December 2014

The Strange Allure of State “Right-to-Try” Laws

Author Affiliations
  • 1Center for Law and the Biosciences, Stanford University, Stanford, California

Copyright 2014 American Medical Association. All Rights Reserved. Applicable FARS/DFARS Restrictions Apply to Government Use.

JAMA Intern Med. 2014;174(12):1885-1886. doi:10.1001/jamainternmed.2014.5767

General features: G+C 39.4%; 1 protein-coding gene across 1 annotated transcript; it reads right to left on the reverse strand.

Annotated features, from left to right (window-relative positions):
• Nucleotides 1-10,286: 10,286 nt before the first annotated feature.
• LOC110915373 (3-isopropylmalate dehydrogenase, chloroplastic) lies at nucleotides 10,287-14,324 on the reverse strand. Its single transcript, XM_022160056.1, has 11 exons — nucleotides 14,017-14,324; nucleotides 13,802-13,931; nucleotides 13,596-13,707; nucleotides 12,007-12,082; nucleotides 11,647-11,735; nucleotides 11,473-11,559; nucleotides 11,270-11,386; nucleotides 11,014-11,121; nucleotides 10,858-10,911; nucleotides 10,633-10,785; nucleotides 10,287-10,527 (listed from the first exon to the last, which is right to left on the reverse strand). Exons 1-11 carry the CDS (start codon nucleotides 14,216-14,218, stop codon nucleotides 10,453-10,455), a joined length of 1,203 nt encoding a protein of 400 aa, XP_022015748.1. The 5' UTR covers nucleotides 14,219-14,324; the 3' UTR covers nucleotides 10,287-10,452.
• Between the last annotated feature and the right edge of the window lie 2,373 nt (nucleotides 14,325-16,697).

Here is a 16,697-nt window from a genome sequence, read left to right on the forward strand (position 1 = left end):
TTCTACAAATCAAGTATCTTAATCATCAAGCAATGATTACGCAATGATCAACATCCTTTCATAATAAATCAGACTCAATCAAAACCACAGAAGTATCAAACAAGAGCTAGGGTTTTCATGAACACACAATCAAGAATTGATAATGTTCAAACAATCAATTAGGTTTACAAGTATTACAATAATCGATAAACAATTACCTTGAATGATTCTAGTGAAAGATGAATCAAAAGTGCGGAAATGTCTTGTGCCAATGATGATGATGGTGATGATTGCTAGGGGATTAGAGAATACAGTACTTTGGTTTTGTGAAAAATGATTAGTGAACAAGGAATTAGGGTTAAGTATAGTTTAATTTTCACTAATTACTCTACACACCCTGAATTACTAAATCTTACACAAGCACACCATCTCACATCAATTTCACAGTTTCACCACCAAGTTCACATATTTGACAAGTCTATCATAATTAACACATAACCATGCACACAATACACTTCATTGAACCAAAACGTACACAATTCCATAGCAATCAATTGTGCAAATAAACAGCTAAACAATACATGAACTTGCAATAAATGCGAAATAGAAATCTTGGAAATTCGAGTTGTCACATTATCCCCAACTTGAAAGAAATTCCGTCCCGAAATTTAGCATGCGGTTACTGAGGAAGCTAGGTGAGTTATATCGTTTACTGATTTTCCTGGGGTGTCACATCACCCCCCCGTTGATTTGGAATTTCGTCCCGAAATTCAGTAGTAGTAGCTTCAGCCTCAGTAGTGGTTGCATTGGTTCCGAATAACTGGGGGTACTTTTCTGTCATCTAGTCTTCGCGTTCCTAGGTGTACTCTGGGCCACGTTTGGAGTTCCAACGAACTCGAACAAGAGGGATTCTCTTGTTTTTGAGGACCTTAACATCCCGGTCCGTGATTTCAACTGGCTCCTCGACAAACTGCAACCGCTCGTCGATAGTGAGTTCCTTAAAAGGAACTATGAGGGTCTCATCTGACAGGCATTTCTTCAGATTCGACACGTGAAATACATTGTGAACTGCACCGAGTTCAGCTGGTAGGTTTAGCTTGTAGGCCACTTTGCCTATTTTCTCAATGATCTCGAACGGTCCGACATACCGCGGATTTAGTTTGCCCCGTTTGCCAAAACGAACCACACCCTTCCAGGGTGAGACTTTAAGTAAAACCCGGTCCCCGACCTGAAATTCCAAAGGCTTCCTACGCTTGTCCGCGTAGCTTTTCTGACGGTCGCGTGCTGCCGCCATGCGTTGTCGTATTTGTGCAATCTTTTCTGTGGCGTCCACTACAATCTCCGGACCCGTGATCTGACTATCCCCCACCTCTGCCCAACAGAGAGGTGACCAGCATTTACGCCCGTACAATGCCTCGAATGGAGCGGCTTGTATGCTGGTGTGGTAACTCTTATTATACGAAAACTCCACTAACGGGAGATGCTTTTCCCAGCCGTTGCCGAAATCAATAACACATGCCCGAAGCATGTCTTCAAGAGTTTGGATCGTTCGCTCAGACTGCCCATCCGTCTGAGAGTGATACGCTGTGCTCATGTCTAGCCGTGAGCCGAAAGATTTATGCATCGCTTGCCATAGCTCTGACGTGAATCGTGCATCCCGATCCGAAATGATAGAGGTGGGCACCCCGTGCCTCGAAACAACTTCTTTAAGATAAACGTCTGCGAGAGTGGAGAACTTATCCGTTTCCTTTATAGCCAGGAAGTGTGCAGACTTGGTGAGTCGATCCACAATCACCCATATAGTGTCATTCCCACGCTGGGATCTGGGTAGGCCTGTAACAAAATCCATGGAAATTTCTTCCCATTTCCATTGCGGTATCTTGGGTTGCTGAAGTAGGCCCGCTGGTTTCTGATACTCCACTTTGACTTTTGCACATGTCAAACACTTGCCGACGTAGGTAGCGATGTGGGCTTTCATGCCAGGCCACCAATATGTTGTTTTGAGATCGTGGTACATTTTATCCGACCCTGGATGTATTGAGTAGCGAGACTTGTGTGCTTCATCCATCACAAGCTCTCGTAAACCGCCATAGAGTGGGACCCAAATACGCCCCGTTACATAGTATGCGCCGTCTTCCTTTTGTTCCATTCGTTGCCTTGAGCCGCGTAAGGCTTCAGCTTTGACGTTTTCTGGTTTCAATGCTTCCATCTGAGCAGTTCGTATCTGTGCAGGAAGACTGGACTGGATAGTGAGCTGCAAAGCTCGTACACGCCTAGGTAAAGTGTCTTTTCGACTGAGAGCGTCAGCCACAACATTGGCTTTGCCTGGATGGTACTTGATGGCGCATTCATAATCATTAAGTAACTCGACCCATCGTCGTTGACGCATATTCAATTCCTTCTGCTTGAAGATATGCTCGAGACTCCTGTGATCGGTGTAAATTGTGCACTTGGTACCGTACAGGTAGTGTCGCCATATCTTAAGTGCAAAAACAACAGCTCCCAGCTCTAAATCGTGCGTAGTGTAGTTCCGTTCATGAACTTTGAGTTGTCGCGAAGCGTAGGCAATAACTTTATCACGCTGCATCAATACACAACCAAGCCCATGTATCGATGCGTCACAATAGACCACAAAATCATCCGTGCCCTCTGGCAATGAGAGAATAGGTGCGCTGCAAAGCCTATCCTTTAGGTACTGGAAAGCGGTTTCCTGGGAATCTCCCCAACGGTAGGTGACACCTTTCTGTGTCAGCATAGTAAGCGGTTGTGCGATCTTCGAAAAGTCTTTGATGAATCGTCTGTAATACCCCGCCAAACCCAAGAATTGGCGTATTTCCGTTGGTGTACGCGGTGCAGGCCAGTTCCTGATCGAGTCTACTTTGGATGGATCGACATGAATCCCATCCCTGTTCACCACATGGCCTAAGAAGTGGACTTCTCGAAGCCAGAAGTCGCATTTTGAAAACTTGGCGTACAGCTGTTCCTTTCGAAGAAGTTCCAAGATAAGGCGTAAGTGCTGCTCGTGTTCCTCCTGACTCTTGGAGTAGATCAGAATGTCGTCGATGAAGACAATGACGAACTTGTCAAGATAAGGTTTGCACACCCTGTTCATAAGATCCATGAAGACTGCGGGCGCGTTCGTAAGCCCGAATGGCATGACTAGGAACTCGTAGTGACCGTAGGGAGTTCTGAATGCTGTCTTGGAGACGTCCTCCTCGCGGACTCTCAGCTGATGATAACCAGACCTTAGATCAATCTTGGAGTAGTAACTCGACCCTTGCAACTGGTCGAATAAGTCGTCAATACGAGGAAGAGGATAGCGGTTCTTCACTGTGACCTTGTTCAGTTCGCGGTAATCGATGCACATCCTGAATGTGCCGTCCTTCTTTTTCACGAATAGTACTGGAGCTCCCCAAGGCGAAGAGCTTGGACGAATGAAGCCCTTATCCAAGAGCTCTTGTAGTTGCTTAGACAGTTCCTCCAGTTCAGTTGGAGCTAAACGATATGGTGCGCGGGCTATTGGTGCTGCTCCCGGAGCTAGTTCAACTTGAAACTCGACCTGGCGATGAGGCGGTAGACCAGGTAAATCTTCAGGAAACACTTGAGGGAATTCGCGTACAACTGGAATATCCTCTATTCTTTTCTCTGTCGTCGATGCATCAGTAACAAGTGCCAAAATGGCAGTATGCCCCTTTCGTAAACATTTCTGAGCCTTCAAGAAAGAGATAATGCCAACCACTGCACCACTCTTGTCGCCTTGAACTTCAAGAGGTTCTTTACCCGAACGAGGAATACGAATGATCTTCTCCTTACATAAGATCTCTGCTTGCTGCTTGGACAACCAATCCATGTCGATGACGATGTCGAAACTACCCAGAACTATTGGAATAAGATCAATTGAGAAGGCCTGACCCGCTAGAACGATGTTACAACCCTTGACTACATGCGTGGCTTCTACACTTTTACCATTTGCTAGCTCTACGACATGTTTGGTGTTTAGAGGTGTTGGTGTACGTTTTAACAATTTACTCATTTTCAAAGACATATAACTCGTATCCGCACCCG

In May 2014, the governor of Colorado signed into law a so-called right-to-try bill; the intent of the law is to allow terminally ill patients to receive treatment outside of clinical trials with drugs and medical devices that the US Food and Drug Administration (FDA) has not approved for marketing.1 Following in Colorado’s footsteps, Missouri and Louisiana subsequently enacted similar laws2,3; at least 3 more states—Arizona, Michigan, and Nevada—are considering them. The laws are sometimes referred to as “Dallas Buyers’ Club” laws, a reference to the 2013 film about a real-life patient with AIDS who smuggled unapproved human immunodeficiency virus drugs into Texas in the 1980s.

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